This process creates induced EMF as it tries to oppose the current flow through it and vice versa. The induced voltage in the secondary coil acts as a load for the primary winding.

NB: A transformer is a static device; thus, the changing voltage levels occur due to magnetic induction, not by the movement of its solid materials.

Now, let us see **important terms** when dealing with transformers.

(Copper windings)

**Turn ratio in transformers**

The ratio of the number of turns in the primary winding to that in the secondary** **coil. This number denotes how many times the voltage level reduces in the primary circuit after getting stepped down through the transformer.

Its representation is X/Y. ‘X’ denotes the number of turns in the primary coil(Np), and ‘Y’ denotes the number of turns in the secondary coil(Ns). Assuming that it is an ideal transformer.

Formula; Np/Ns=n=Turn Ratio

For example, if there are 100 turns in the primary coil and 50 turns in the secondary, this ratio gets expressed as 100/50.

This means a transformer with a step-up ratio will have fewer turns on its secondary side than its primary. However, the opposite is true for a transformer with a step-down ratio.

(Transformer windings)

**Transformer ratio**

The ratio of secondary voltage to primary voltage is the transformer ratio. The expression of the voltage transformation ratio is in volts/volts or amps/amps, and this depends on the type of load resistor connected with the secondary coil.

The calculation formula;

Transformer ratio = (V/V or V/A secondary load resistor)/(V primary or A primary)

For example, The voltage across a secondary winding is 100 volts, and the current flowing through it is 20 amps. Then, the transformer ratio of that particular circuit will be 100/20.

NB: The maximum current level or voltage across a** **secondary winding in a transformer refers to the rated current or voltage. This rating of the secondary circuit** **decides its maximum working capacity. And determines whether it’s suitable for high voltage or low current applications.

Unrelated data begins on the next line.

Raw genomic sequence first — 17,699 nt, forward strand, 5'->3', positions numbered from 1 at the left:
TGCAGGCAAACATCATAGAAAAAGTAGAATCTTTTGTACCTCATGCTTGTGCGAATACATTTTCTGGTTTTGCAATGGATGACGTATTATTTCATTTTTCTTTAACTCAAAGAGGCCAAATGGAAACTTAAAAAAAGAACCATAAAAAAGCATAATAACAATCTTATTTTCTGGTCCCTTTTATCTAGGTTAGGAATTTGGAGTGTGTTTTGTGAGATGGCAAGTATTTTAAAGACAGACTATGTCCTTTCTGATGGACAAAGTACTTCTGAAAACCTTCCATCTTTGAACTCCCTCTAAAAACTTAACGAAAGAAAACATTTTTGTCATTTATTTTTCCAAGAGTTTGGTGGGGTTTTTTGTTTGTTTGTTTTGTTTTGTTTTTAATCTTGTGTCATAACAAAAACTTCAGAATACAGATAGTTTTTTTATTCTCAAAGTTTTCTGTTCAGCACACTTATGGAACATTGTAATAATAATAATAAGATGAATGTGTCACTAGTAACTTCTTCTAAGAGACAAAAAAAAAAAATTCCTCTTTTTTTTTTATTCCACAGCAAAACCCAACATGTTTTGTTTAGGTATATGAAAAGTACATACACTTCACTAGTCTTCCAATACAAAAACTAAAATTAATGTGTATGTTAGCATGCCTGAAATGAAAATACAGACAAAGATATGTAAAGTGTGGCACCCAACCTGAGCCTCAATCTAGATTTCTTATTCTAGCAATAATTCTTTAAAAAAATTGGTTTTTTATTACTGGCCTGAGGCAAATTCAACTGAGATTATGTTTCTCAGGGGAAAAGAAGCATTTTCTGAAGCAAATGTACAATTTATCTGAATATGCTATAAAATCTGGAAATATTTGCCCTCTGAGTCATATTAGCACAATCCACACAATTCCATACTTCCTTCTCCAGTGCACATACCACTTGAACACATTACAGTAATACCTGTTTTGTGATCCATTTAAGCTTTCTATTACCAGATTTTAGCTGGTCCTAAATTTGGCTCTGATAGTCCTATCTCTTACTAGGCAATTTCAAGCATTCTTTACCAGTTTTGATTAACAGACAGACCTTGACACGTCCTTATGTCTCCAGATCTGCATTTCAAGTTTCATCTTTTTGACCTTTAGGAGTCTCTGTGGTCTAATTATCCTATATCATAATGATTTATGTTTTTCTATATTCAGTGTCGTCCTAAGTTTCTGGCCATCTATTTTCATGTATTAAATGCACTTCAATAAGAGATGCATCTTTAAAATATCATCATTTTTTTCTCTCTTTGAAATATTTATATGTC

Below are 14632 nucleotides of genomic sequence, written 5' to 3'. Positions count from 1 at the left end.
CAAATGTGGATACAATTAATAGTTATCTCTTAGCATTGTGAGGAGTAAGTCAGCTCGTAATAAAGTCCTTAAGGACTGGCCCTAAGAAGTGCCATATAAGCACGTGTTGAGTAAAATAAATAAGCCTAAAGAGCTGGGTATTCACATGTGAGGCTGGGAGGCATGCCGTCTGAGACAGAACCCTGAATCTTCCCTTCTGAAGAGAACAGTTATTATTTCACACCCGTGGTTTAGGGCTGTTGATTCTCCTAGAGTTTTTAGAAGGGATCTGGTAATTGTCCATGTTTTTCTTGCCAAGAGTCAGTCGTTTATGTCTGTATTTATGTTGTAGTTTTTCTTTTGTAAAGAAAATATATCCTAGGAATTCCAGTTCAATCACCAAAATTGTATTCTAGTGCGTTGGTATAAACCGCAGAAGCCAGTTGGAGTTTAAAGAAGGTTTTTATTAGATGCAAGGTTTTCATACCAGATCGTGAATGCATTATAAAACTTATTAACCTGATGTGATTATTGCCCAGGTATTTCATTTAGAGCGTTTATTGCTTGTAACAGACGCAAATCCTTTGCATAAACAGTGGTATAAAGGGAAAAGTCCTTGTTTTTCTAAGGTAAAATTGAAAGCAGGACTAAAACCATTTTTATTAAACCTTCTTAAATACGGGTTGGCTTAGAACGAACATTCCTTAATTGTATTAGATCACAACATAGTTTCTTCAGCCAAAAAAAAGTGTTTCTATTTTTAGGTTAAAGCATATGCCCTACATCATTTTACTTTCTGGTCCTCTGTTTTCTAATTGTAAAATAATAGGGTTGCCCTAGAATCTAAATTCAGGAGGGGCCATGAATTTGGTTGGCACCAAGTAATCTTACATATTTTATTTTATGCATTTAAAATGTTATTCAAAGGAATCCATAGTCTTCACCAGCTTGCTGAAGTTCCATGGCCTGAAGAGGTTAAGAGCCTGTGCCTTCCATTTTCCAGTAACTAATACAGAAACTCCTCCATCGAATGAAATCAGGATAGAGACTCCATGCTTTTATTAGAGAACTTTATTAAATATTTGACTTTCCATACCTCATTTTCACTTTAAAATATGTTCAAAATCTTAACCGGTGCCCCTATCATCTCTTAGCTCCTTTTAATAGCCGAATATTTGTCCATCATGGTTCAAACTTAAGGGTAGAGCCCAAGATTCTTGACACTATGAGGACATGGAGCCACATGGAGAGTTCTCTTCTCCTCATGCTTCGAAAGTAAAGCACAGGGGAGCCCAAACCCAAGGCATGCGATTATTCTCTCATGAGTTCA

( The Transformer and electrical components)

**Transformer efficiency**

This is the ratio of work done by a transformer on** **input power to that generated in the secondary winding.

Its expression is in percentage terms.

The formula is:

Efficiency = (Output power/Input power) x 100

For example, consider a transformer’s input power of 100 watts and secondary winding generates 80 watts. Then, the transformer efficiency of that particular circuit will be 80%.

This means there is a 20% loss in energy when power flows from the primary-secondary side of the transformer.

Note that both the transformer’s input and output power levels must be the same for this ratio to remain valid. That is to say, both primary and secondary currents must have the same value.

If the input current is greater than the output, then the transformer efficiency will be less than 100% and vice versa.

(emf)

**Electromotive force equation of a transformer**

Electromotive force(emf) is simply the ratio of input voltage to output voltage in a transformer.

Its expression is in terms of volts/volt or amps/amp.

For example, consider the transformer’s input voltage as 100 volts and the output voltage as 95 volts. Then, the back emf of that particular circuit will be 95/100 or 0.95 times the input voltage.

This means there is a loss of 0.05 volts in energy when power flows from the transformer’s primary to the secondary side.

The formula for finding emf across a secondary coil of a transformer is:

E=N*delta/Turns^n

Where,

E: electromotive force in volts.

N: number of turns in the primary winding.

Delta/Turns^n: turns ratio of primary and secondary coils.

You can write the above equation as E=N*Turns^(n-x)

Where ‘n’ denotes the number of turns in the secondary coil, and ‘x’ is equal to (N-n).

This equation shows that emf across a secondary winding is directly proportional to primary turns and inversely proportional to (N-n).

(Voltage transformer)

**Electrical power in a transformer**

Calculating the electrical power in a transformer is easy, using the Formula: Power = Voltage x Current.

Where ‘Power’ denotes the input power and ‘Voltage’ and ‘Current’ denotes the input voltage and current.

For example, Consider the transformer’s power rating as 100 watts, and the voltage across its primary winding is 400 volts. Then, the current flowing through it will be 0.25 amps as power=voltage x current.

As you can see here, the current drawn by a transformer is very small compared to its power rating.

**Summary**

We’ve given information on what transformers do and how they work in this blog post. If you’re interested in learning more about your transformer-related project, contact us! Our team is always happy to answer any questions from you.